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China Idle Games

Chinese Couple Sells Children To Support Online Game Addiction 131

hypnosec writes After several controversies arising about in-app purchases, a Chinese couple has done the unthinkable by selling their sons to buy in-app items. An unmarried couple, A Hui and A Mei, severely addicted to online games, were accused of selling their sons and were arrested. In an interview with Guangdong TV, they revealed that they chose to sell their sons to child traffickers. A Hui said A Mei is fond of playing online games and likes to buy game items. As he could not give up his in-app purchases, he was not able to support his first son and they sold him to Fujian-based child traffickers. When the wife bore another son, they felt they would not be able to support their second child either, and they again sold him to the traffickers.
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Chinese Couple Sells Children To Support Online Game Addiction

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  • by Charliemopps ( 1157495 ) on Sunday July 13, 2014 @02:03PM (#47443583)

    http://www.huffingtonpost.com/... [huffingtonpost.com]

    From 2011

    You might think this is getting to be epidemic in China or somebody over there takes advantage of gullible westerners ?

    ok, I'd like to argue your point. You seem to think online gaming addiction isn't a "Thing"
    First you'll have to accept that "Gambling addiction" is real and causes people do these same sorts of things. If you don't that's a different argument.

    Then I, of course, am going to say that Online Gaming addiction is one and the same as Gambling addiction. And not that they are similar to or trigger similar things in the brain... no, it's that online gaming has turned into true gambling.

    As an example I'm going to cite "Neverwinter Online"
    http://en.wikipedia.org/wiki/N... [wikipedia.org]

    It's not the only one like this, but it's a good example of what I mean. They've taken strategies strait out of casinos and applied them to an MMO.

    First, they have so many currencies that are so confusing you can never keep track of what you have. There are dozens, if not over 100 of them:
    http://neverwinter.gamepedia.c... [gamepedia.com]

    Secondly, you can BUY one of these currencies with real money. Zen:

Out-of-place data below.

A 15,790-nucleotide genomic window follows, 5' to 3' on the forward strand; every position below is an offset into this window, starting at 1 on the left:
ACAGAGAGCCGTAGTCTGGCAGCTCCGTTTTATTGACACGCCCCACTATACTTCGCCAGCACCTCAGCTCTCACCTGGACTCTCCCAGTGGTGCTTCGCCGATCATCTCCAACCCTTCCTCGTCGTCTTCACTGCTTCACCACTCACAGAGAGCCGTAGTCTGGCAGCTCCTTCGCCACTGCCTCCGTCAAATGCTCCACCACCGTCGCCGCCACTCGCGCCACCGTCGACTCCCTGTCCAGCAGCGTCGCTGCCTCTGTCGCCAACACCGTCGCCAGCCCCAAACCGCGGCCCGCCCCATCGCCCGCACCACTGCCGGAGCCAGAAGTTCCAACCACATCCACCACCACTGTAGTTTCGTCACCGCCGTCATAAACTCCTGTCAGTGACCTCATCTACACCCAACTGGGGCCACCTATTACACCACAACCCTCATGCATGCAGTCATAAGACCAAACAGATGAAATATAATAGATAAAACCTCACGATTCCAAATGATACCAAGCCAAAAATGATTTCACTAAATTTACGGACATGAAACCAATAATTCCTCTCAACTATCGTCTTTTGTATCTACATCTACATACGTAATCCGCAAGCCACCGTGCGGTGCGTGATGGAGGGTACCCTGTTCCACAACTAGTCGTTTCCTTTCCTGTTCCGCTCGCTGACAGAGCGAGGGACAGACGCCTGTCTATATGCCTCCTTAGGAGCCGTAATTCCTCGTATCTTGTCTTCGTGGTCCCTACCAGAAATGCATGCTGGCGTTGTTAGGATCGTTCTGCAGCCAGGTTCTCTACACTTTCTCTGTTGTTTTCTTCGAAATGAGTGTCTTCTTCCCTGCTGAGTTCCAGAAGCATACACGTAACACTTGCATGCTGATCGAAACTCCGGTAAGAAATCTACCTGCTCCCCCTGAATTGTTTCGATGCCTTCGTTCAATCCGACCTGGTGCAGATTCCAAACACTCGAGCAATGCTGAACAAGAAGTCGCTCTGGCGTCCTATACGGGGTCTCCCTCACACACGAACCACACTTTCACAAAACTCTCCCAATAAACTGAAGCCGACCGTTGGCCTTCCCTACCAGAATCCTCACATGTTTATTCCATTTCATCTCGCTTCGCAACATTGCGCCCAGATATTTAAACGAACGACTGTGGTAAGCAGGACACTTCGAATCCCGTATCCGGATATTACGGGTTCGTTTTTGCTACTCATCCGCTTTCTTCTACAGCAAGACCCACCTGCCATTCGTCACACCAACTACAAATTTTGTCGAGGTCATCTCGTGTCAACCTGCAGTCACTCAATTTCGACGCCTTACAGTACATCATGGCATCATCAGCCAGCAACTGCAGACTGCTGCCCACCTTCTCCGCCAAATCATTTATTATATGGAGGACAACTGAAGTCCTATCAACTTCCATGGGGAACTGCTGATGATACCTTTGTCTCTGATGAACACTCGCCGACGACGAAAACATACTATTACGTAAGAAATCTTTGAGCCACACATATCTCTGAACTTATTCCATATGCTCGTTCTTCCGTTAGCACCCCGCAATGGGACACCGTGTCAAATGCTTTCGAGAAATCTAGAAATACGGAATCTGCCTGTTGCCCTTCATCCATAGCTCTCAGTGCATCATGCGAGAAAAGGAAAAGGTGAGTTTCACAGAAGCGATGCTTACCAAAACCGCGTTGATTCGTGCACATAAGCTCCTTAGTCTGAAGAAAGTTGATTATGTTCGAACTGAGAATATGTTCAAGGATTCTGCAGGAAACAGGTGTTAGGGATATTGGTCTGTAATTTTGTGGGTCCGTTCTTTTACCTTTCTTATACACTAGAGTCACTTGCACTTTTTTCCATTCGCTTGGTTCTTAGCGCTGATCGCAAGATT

https://billing.arcgames.com/e... [arcgames.com]

    Then you can turn around any buy a whole host of items with this Zen in the game.
    But, those items are expensive. But, you can buy "Keys" that open magic boxes that drop like rain in the game.
    Those boxes have completely undisclosed "odds" that can change at random.

    This is where it gets interesting...

    You can then sell the items that you got in those boxes at a profit in their online auction house.
    Then use the money you get from the sales to buy more keys
    Open more boxes
    You're getting the idea...

    On occasion you'll get a "winner" and get some fantastic item that sells for a lot.
    Often you'll lose a "small" amount and on occasion a LOT
    To get back into the game you have to buy more Zen...

    and it goes on like this. This is clearly gambling in my eyes. People are being used an manipulated. The fact that they hide the odds should be a red flag, but it's still going on. And before you argue that this isn't gambling because you don't get real world cash out of it... you can. There are plenty of people that will buy your currency for real money if you're selling cheaper than the game is. They make no attempt at all to stop it. There are a lot of people that make their entire living in markets like this. Ironically, most of them in China.

    So yes, I think it could get as crazy as these articles suggest. I don't propose banning it or anything. But more disclosure on odds... less pretend bullshit that this is anything less than what it is: Gambling... would do us all some good.

"The Avis WIZARD decides if you get to drive a car. Your head won't touch the pillow of a Sheraton unless their computer says it's okay." -- Arthur Miller